Sleep apnea and snoring are the most common reasons for people to show up in a Sleep Disorders Center. These problems can range from being simple and uncomplicated to life threatening. Most people will snore at some point in their lives. Snoring in itself is considered a cosmetic problem, but the snoring can also be a sign and symptom of a deeper problem: sleep apnea. Sleep apnea is when you stop breathing while you are sleeping.
There are different types of sleep apnea but the most common is obstructive sleep apnea, or OSA. OSA occurs because there is a physical obstruction in your airway preventing you from getting enough air while you sleep. It could be large tonsils or a large tongue. It could be polyps in your nose. It could be you have a jaw that recedes back a little. A bad cold, allergies, a little alcohol, or being overtired will all compound the problem. You may breathe okay while you are awake, but once you fall asleep, relaxation of your airway causes it to either collapse completely or narrow enough to cause problems getting enough air.
Breathing is something so natural most people don't eventhink about it and once you are asleep you probably have no idea what you are doing. As a sleep professional, we often rely on bedpartners or housemates to tell us what they see (and hear) is going on once you fall asleep. If you have been sent for a sleep study and we see you are having pauses in your breathing or a reduction in airflow you may be introduced to CPAP, which stands for Continuous Positive Airway Pressure.
Many people who come to a sleep lab for sleep studies have what is called a "split study". A split study means that half the night is diagnostic (we will see if you have at least moderate sleep apnea) then the last half of the night is treatment (with CPAP). If the technologist (me) sees that you qualify by having at least 15 disordered breathing events per hour, then I will come in, usually after 2-3 hours of watching you sleep and start up the CPAP. It is like a breath of fresh air for people who need it.
You will have already been pre-fitted with a CPAP mask that is comfortable for you to wear. This is the most important part of the whole procedure: if you aren't comfortable with your mask you will not want to use the CPAP. There are a variety of CPAP masks to choose from so if you and your technologist are determined, you can usually find one that will work for you.
Once you are fitted with a mask, the technologist will start up the air. The air acts like a splint in your airway to prevent it from collapsing. We will start out with a low pressure. Normal atmospheric pressure is around 3.5 cm H20, as measured with a water hydrometer, we will start out just a little above that. I like to start at 5 or 6 cm H20. I find that some people feel like they aren't getting "enough air" at the lower pressures so I always tell my patients to let me know if they are comfortable. We will start out where you are comfortable and then work from there. There are different settings that we can use to make it feel more comfortable, so it is very important to have good open communication with your technologist. This can be a little bit tricky with the CPAP on with the air going, because it can be hard to talk with it on, but with patience and relaxation we can usually figure out a good starting point to help you fall asleep.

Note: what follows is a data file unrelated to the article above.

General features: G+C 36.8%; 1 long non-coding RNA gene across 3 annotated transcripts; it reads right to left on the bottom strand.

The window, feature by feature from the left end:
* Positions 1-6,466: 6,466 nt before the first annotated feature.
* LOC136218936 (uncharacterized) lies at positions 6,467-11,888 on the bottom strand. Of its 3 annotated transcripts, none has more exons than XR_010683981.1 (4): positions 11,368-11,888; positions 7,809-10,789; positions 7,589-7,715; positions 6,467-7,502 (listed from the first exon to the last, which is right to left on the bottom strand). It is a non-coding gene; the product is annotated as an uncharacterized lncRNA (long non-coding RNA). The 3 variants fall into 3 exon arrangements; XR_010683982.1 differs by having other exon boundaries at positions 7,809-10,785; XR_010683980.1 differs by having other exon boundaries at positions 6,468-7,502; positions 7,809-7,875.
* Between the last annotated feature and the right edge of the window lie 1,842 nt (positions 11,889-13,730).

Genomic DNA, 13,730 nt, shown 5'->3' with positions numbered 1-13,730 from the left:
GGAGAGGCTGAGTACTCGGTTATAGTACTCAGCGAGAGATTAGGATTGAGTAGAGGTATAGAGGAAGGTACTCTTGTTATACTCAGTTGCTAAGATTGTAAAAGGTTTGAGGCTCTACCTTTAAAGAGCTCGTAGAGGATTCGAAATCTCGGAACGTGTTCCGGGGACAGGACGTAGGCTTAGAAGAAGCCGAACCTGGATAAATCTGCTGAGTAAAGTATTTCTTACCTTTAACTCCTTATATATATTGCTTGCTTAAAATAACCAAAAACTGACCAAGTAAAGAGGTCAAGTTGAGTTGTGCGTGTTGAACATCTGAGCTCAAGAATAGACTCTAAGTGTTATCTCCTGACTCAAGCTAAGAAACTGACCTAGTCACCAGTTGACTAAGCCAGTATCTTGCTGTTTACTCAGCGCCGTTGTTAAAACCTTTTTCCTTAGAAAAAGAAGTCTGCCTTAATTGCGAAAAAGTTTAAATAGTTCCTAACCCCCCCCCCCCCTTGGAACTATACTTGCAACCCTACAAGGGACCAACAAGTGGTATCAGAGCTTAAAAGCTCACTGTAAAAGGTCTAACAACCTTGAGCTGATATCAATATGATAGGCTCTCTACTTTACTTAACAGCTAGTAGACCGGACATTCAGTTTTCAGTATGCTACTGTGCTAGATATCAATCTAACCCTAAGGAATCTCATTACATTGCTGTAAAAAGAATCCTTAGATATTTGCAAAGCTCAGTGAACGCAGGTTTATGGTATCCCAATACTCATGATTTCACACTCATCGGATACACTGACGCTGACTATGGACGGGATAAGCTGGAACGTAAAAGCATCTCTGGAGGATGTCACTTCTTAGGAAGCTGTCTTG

Once you fall asleep you may need a higher pressure on the CPAP. Your technologist will raise the CPAP pressure to eliminate snoring and pauses or reductions in your airflow. Once you are breathing again in all stages and positions of sleep, we have your "prescription". You will go to your follow-up appointment with your physician to get the order and you can pick up your CPAP mask and machine at a home-health agency or order online, it depends on your insurance company.
CPAP masks and machines and sleep studies are covered under almost all insurance policies, they recognize that treating your sleep apnea will improve your health in the long run.
You may actually feel like a new person after only one night with CPAP so don't hesitate to try it.